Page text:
Morphological and functional alterations induced in trout intestine by dietary cadmium and lead

S. Crespo, G. Nonnotte, D. A. Colin, C. Leray, L. Nonnotte, A. Aubree

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Effects of oral administration of lead and cadmium on structure and function of trout intestine were investigated in Salmo gairdneri. Fish were fed either cadmium (5 mg kg*1 fish per day) or lead (10 mg kg−1 fish p er day) and sacrificed after a 15 or 30 day treatment. Levels of cadmium and lead in kidney, liver and spleen were significantly increased by the 15th day of treatment. Following both cadmium and lead treatment, morphological observations showed an increased mucous cell activity, a disruption of intestinal brush border and an increased renewal rate of absorptive cells. Influx (Jms), outflux (Jsm) of chlorine and sodium ion and net fluxes were measured on perfused intestinal segments and ouabain‐sensitive sodium, potassium‐ATPase (Na, K‐ATPase) activity was determined on intestinal scrapings. Cadmium did not alter either sodium chlorine transepithelial fluxes or sodium, potassium‐ATPase activity, but lead did. In the middle intestine, lead modified significantly transepithelial sodium and chlorine fluxes (Jms Na: 3.21 ± 0.34 to 1.79 ± 0.29 and Jms Cl: 3.32 ± 0.34 to 1.86 ± 0.22μmol h−1 cm−2, n = 6) after 30‐day diet. Jnet remain unchanged and Na, K‐ATPase activity decreased. In the posterior intestine, lead altered only Jms Na (1.95 ± 0.31 to 0.37 ± 0.09μmol h−1 cm−2) and Jms Cl. Consequently Jnes were also decreased. So, although both cadmium and lead induce morphological disorders in the middle and in the posterior intestine of the trout, they have different effects on the absorption mechanisms of ions. Copyright © 1986, Wiley Blackwell. All rights reserved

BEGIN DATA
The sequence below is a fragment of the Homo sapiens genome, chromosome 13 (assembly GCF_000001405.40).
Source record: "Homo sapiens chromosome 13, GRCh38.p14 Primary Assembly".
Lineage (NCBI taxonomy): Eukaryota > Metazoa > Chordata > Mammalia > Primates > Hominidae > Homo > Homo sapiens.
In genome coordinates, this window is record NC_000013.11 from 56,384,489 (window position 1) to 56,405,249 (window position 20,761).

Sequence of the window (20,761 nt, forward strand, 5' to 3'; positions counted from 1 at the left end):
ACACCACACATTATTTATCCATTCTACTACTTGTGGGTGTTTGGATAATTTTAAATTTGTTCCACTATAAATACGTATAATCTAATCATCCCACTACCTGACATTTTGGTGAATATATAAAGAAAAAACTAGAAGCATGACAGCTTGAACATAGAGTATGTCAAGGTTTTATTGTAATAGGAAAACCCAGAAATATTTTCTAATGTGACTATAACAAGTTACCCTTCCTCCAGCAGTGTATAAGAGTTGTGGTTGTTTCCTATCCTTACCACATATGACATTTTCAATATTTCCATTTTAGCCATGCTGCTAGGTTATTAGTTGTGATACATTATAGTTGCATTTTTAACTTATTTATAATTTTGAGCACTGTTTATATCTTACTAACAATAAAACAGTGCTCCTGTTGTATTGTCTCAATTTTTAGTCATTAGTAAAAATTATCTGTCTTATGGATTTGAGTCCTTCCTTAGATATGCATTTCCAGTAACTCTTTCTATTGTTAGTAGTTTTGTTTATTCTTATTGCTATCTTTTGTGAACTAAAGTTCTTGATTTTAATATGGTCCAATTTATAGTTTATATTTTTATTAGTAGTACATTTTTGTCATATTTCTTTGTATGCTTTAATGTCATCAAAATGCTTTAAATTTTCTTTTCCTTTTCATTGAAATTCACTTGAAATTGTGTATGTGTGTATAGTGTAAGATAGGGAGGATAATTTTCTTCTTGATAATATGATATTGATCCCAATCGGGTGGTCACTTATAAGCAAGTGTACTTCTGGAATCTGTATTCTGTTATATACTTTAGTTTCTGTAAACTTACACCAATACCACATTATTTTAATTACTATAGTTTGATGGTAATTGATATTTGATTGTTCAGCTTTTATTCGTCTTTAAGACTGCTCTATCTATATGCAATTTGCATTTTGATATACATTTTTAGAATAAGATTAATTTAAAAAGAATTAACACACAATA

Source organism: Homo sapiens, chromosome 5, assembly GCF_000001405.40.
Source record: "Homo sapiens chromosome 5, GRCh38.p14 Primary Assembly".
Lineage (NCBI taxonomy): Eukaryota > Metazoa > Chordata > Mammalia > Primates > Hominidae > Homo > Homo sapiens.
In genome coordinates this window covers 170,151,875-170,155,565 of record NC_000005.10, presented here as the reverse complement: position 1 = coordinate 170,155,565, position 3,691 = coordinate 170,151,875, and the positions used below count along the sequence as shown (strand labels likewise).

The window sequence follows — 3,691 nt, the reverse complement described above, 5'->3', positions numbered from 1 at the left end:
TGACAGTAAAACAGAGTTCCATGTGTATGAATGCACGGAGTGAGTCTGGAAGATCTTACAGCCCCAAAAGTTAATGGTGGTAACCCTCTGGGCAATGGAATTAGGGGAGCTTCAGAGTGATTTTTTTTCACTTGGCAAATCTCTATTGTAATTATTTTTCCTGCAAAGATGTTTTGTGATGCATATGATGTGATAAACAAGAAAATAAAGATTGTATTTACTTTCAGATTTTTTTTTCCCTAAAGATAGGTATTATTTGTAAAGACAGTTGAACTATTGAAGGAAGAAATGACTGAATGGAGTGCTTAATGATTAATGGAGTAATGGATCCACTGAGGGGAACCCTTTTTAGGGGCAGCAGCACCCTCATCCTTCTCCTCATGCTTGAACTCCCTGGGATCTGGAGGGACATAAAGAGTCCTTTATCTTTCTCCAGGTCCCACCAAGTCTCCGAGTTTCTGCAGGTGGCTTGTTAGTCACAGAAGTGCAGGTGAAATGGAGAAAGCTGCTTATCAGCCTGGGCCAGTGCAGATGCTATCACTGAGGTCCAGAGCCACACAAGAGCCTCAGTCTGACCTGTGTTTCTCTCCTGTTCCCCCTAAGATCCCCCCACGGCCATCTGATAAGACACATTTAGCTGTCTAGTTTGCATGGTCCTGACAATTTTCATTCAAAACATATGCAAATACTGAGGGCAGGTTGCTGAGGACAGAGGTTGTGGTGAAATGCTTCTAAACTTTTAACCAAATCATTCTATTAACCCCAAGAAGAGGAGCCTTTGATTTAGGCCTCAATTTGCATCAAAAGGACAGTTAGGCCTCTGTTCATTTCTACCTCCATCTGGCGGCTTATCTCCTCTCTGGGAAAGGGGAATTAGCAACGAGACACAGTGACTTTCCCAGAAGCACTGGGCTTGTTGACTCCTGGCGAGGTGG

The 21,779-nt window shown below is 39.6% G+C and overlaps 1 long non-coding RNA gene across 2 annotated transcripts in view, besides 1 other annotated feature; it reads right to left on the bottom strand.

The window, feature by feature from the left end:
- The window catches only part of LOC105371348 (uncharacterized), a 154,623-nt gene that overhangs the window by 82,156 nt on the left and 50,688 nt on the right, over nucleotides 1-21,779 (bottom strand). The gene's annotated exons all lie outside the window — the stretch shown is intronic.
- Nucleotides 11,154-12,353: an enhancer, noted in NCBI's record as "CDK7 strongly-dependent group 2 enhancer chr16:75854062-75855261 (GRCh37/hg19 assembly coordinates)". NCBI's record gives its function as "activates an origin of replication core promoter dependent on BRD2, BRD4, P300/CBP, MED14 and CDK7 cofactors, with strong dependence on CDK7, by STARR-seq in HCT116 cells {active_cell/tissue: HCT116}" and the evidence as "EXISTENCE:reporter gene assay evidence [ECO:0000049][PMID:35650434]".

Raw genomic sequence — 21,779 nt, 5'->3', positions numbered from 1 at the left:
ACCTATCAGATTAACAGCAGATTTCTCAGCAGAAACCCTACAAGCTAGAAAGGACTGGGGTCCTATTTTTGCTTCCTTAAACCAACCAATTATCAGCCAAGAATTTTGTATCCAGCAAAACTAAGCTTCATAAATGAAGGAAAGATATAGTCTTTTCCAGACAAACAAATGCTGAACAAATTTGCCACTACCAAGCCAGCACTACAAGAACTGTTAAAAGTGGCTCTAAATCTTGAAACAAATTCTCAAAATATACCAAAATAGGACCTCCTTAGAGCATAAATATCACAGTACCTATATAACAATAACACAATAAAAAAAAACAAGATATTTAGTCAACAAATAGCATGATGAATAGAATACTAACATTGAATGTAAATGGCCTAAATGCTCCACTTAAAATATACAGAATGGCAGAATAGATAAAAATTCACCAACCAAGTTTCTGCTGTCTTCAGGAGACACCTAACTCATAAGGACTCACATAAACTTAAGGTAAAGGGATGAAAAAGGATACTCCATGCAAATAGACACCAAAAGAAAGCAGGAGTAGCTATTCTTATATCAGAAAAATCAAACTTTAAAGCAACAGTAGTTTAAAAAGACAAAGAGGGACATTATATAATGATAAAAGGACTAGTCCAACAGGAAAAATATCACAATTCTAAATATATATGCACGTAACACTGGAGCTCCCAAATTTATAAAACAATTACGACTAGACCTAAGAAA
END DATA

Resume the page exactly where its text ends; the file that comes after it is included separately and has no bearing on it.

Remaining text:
Original languageEnglish
Pages (from-to)69-80
JournalJournal of Fish Biology
Issue number1
Publication statusPublished - 1 Jan 1986


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